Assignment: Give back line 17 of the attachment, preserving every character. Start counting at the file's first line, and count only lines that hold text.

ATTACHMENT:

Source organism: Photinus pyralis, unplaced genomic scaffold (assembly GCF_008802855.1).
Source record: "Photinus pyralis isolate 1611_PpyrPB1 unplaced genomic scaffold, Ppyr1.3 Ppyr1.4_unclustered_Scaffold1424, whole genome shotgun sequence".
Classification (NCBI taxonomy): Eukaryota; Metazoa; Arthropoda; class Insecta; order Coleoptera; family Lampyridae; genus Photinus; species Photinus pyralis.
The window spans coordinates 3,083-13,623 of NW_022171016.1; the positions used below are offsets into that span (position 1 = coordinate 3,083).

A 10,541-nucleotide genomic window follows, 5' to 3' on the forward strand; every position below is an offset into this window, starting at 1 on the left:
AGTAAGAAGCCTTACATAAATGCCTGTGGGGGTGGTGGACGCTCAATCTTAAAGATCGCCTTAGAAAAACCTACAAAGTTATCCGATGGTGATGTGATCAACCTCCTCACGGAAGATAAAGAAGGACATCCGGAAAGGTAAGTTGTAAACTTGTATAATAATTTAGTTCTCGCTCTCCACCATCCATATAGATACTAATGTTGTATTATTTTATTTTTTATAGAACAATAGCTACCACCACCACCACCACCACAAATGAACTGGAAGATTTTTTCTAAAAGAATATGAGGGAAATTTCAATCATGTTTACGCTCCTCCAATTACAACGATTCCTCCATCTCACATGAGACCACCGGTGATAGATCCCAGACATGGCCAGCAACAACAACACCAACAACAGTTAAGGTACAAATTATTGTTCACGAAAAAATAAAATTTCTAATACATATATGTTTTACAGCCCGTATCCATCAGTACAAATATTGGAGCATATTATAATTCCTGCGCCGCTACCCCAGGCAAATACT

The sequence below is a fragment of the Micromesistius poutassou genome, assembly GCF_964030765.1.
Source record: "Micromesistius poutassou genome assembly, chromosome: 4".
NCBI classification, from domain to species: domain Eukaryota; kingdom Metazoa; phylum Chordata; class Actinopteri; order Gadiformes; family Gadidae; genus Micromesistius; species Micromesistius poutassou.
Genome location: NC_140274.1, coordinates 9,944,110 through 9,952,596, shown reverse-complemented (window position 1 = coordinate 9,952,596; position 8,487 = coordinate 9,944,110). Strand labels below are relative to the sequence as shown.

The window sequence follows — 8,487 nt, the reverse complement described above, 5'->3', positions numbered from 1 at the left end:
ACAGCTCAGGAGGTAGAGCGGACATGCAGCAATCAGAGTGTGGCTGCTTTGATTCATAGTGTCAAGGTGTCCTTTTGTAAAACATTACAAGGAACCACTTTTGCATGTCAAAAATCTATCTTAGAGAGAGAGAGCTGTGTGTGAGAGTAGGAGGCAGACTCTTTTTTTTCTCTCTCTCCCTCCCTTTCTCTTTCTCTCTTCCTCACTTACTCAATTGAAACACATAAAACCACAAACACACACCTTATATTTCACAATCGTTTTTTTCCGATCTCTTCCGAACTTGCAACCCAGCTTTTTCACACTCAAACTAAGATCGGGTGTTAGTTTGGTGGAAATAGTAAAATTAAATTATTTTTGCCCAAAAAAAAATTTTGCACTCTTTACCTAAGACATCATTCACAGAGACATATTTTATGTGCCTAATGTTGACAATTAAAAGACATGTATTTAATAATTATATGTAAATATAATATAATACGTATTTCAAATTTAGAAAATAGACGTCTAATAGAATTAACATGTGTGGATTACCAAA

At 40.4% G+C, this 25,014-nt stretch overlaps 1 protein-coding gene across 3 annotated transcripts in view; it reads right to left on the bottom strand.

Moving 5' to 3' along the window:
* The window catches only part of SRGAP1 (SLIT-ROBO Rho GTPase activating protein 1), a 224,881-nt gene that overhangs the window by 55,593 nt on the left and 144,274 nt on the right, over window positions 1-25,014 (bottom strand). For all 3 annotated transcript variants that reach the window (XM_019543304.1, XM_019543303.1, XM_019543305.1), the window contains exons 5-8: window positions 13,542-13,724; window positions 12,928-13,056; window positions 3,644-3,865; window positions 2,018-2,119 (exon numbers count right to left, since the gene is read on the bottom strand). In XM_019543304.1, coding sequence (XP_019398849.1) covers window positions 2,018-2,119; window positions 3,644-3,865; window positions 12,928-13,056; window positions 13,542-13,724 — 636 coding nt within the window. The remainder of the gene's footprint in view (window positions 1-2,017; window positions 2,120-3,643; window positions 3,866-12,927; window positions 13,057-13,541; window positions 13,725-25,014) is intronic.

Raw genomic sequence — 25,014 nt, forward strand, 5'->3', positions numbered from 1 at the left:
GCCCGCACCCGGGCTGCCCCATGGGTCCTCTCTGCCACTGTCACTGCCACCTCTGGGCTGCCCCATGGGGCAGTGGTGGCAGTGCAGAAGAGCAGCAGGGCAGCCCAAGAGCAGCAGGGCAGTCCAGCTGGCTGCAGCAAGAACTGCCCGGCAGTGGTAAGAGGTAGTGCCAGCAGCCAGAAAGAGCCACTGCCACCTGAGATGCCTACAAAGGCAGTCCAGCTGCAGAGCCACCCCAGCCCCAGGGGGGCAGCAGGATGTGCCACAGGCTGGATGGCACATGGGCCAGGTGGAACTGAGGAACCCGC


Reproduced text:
GCCCGCACCCGGGCTGCCCCATGGGTCCTCTCTGCCACTGTCACTGCCACCTCTGGGCTGCCCCATGGGGCAGTGGTGGCAGTGCAGAAGAGCAGCAGGGCAGCCCAAGAGCAGCAGGGCAGTCCAGCTGGCTGCAGCAAGAACTGCCCGGCAGTGGTAAGAGGTAGTGCCAGCAGCCAGAAAGAGCCACTGCCACCTGAGATGCCTACAAAGGCAGTCCAGCTGCAGAGCCACCCCAGCCCCAGGGGGGCAGCAGGATGTGCCACAGGCTGGATGGCACATGGGCCAGGTGGAACTGAGGAACCCGC